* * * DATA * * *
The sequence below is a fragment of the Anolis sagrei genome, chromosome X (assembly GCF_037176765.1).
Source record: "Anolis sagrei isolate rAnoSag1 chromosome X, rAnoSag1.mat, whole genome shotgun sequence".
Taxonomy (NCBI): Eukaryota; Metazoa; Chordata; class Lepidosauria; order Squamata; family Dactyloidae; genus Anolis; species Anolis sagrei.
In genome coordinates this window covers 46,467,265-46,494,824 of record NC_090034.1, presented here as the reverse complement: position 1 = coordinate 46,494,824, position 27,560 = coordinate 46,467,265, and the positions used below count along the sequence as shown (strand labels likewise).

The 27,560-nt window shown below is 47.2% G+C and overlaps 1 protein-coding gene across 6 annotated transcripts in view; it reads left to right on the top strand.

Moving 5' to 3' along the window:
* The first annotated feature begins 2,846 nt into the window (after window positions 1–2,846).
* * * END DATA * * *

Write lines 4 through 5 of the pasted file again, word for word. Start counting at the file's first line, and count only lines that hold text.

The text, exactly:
In genome coordinates this window covers 46,467,265-46,494,824 of record NC_090034.1, presented here as the reverse complement: position 1 = coordinate 46,494,824, position 27,560 = coordinate 46,467,265, and the positions used below count along the sequence as shown (strand labels likewise).

The 27,560-nt window shown below is 47.2% G+C and overlaps 1 protein-coding gene across 6 annotated transcripts in view; it reads left to right on the top strand.